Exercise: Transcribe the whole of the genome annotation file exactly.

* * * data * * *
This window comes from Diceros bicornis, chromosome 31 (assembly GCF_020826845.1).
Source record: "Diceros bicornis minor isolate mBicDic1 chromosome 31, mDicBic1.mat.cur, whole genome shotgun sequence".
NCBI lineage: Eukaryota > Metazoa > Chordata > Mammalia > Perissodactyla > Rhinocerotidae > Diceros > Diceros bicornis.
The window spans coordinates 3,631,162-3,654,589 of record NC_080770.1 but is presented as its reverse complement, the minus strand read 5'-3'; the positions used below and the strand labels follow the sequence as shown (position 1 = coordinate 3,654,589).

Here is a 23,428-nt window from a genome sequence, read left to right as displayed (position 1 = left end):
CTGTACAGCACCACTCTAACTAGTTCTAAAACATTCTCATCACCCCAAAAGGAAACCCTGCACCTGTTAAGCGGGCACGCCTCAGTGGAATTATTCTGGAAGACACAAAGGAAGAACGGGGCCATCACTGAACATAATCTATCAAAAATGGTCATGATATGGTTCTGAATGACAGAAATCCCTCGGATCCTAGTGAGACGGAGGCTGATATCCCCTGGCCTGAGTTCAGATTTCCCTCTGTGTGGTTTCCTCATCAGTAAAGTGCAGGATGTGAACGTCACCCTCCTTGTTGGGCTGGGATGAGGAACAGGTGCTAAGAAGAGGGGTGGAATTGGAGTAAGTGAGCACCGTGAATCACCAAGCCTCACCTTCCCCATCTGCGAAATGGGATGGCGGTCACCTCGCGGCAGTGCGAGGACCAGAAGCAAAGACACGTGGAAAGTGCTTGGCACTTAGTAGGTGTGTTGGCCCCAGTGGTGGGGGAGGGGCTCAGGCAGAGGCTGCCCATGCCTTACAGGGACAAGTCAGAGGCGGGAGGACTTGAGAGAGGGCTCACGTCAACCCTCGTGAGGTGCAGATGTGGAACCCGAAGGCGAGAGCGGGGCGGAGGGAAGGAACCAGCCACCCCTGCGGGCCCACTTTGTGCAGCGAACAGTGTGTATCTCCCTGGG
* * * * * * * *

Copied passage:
This window comes from Diceros bicornis, chromosome 31 (assembly GCF_020826845.1).
Source record: "Diceros bicornis minor isolate mBicDic1 chromosome 31, mDicBic1.mat.cur, whole genome shotgun sequence".
NCBI lineage: Eukaryota > Metazoa > Chordata > Mammalia > Perissodactyla > Rhinocerotidae > Diceros > Diceros bicornis.
The window spans coordinates 3,631,162-3,654,589 of record NC_080770.1 but is presented as its reverse complement, the minus strand read 5'-3'; the positions used below and the strand labels follow the sequence as shown (position 1 = coordinate 3,654,589).

Here is a 23,428-nt window from a genome sequence, read left to right as displayed (position 1 = left end):
CTGTACAGCACCACTCTAACTAGTTCTAAAACATTCTCATCACCCCAAAAGGAAACCCTGCACCTGTTAAGCGGGCACGCCTCAGTGGAATTATTCTGGAAGACACAAAGGAAGAACGGGGCCATCACTGAACATAATCTATCAAAAATGGTCATGATATGGTTCTGAATGACAGAAATCCCTCGGATCCTAGTGAGACGGAGGCTGATATCCCCTGGCCTGAGTTCAGATTTCCCTCTGTGTGGTTTCCTCATCAGTAAAGTGCAGGATGTGAACGTCACCCTCCTTGTTGGGCTGGGATGAGGAACAGGTGCTAAGAAGAGGGGTGGAATTGGAGTAAGTGAGCACCGTGAATCACCAAGCCTCACCTTCCCCATCTGCGAAATGGGATGGCGGTCACCTCGCGGCAGTGCGAGGACCAGAAGCAAAGACACGTGGAAAGTGCTTGGCACTTAGTAGGTGTGTTGGCCCCAGTGGTGGGGGAGGGGCTCAGGCAGAGGCTGCCCATGCCTTACAGGGACAAGTCAGAGGCGGGAGGACTTGAGAGAGGGCTCACGTCAACCCTCGTGAGGTGCAGATGTGGAACCCGAAGGCGAGAGCGGGGCGGAGGGAAGGAACCAGCCACCCCTGCGGGCCCACTTTGTGCAGCGAACAGTGTGTATCTCCCTGGG